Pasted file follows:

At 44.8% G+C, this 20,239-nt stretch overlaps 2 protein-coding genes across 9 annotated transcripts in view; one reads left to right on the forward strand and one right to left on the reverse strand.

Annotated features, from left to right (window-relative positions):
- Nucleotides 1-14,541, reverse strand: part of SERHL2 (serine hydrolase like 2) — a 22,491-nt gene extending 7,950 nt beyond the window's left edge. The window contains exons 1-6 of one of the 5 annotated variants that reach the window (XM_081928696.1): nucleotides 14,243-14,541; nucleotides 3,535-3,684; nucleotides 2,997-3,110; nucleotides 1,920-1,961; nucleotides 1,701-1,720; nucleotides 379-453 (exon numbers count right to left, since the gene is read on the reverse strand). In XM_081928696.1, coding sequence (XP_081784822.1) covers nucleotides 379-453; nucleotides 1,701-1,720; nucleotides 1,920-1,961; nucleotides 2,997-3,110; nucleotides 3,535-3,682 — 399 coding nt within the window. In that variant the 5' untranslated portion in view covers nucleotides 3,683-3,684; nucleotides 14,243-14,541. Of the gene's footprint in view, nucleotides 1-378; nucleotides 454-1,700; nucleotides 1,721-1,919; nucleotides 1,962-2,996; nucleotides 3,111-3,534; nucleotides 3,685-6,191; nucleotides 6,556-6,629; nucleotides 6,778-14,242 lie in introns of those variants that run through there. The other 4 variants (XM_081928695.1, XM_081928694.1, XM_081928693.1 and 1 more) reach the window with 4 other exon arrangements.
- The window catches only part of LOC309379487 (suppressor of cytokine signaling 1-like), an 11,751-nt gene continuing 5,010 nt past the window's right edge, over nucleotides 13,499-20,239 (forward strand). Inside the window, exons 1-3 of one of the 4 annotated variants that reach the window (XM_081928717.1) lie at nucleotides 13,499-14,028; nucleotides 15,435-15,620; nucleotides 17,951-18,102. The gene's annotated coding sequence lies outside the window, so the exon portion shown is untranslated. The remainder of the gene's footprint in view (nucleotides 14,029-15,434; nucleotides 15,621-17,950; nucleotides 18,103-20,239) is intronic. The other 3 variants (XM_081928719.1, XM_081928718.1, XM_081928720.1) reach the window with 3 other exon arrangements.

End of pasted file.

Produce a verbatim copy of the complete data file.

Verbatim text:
At 44.8% G+C, this 20,239-nt stretch overlaps 2 protein-coding genes across 9 annotated transcripts in view; one reads left to right on the forward strand and one right to left on the reverse strand.

Annotated features, from left to right (window-relative positions):
- Nucleotides 1-14,541, reverse strand: part of SERHL2 (serine hydrolase like 2) — a 22,491-nt gene extending 7,950 nt beyond the window's left edge. The window contains exons 1-6 of one of the 5 annotated variants that reach the window (XM_081928696.1): nucleotides 14,243-14,541; nucleotides 3,535-3,684; nucleotides 2,997-3,110; nucleotides 1,920-1,961; nucleotides 1,701-1,720; nucleotides 379-453 (exon numbers count right to left, since the gene is read on the reverse strand). In XM_081928696.1, coding sequence (XP_081784822.1) covers nucleotides 379-453; nucleotides 1,701-1,720; nucleotides 1,920-1,961; nucleotides 2,997-3,110; nucleotides 3,535-3,682 — 399 coding nt within the window. In that variant the 5' untranslated portion in view covers nucleotides 3,683-3,684; nucleotides 14,243-14,541. Of the gene's footprint in view, nucleotides 1-378; nucleotides 454-1,700; nucleotides 1,721-1,919; nucleotides 1,962-2,996; nucleotides 3,111-3,534; nucleotides 3,685-6,191; nucleotides 6,556-6,629; nucleotides 6,778-14,242 lie in introns of those variants that run through there. The other 4 variants (XM_081928695.1, XM_081928694.1, XM_081928693.1 and 1 more) reach the window with 4 other exon arrangements.
- The window catches only part of LOC309379487 (suppressor of cytokine signaling 1-like), an 11,751-nt gene continuing 5,010 nt past the window's right edge, over nucleotides 13,499-20,239 (forward strand). Inside the window, exons 1-3 of one of the 4 annotated variants that reach the window (XM_081928717.1) lie at nucleotides 13,499-14,028; nucleotides 15,435-15,620; nucleotides 17,951-18,102. The gene's annotated coding sequence lies outside the window, so the exon portion shown is untranslated. The remainder of the gene's footprint in view (nucleotides 14,029-15,434; nucleotides 15,621-17,950; nucleotides 18,103-20,239) is intronic. The other 3 variants (XM_081928719.1, XM_081928718.1, XM_081928720.1) reach the window with 3 other exon arrangements.